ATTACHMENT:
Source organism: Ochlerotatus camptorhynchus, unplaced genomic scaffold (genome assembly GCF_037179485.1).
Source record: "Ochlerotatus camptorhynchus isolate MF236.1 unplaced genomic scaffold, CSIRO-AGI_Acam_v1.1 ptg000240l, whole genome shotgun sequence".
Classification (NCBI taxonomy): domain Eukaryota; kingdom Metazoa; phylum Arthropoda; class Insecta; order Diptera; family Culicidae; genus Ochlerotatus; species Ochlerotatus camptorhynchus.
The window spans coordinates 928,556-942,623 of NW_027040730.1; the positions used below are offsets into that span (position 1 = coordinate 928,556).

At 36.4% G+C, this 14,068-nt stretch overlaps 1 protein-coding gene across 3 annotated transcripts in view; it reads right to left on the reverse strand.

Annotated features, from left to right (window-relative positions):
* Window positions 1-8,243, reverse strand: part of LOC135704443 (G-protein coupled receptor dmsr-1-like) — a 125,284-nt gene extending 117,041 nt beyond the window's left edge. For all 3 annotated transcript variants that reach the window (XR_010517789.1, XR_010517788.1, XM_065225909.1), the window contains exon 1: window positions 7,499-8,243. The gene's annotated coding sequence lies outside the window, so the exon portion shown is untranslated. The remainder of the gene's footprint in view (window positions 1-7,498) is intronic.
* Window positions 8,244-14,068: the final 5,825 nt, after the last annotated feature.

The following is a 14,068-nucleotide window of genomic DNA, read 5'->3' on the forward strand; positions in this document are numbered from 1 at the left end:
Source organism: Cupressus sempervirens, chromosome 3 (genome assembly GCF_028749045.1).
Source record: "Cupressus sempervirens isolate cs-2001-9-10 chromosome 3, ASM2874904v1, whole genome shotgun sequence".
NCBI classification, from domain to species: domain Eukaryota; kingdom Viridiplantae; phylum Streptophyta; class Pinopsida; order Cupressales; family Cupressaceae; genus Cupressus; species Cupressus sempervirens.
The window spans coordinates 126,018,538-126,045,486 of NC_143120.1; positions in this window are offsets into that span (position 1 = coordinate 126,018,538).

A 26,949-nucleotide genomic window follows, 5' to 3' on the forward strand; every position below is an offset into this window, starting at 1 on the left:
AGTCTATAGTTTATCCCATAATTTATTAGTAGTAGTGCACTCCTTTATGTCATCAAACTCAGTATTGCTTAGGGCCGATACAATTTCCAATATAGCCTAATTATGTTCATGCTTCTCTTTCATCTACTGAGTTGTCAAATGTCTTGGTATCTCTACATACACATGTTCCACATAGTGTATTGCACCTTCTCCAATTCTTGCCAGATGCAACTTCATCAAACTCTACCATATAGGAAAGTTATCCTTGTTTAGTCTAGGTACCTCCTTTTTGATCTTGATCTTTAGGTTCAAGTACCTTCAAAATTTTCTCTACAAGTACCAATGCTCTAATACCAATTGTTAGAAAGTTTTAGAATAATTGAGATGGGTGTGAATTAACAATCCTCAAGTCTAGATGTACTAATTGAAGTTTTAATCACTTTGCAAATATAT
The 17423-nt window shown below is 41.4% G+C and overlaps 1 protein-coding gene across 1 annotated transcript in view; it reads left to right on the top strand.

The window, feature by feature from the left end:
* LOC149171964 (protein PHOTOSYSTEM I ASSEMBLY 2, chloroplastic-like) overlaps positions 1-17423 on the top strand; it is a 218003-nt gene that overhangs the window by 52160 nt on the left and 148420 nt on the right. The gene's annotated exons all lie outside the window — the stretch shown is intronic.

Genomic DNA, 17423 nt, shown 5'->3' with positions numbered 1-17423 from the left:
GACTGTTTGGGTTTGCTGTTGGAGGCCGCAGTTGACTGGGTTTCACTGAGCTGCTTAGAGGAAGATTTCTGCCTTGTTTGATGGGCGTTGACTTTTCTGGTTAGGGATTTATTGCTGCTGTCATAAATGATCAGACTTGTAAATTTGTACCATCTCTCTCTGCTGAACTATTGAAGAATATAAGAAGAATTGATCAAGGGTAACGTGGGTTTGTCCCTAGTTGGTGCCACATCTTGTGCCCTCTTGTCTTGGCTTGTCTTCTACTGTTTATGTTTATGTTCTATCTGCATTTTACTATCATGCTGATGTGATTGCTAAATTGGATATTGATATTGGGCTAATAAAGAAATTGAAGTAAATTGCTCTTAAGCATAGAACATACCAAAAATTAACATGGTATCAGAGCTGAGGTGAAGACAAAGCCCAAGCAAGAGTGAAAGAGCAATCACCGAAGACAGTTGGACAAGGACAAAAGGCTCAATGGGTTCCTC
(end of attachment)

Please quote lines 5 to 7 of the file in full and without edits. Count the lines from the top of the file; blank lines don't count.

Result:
At 36.4% G+C, this 14,068-nt stretch overlaps 1 protein-coding gene across 3 annotated transcripts in view; it reads right to left on the reverse strand.

Annotated features, from left to right (window-relative positions):
* Window positions 1-8,243, reverse strand: part of LOC135704443 (G-protein coupled receptor dmsr-1-like) — a 125,284-nt gene extending 117,041 nt beyond the window's left edge. For all 3 annotated transcript variants that reach the window (XR_010517789.1, XR_010517788.1, XM_065225909.1), the window contains exon 1: window positions 7,499-8,243. The gene's annotated coding sequence lies outside the window, so the exon portion shown is untranslated. The remainder of the gene's footprint in view (window positions 1-7,498) is intronic.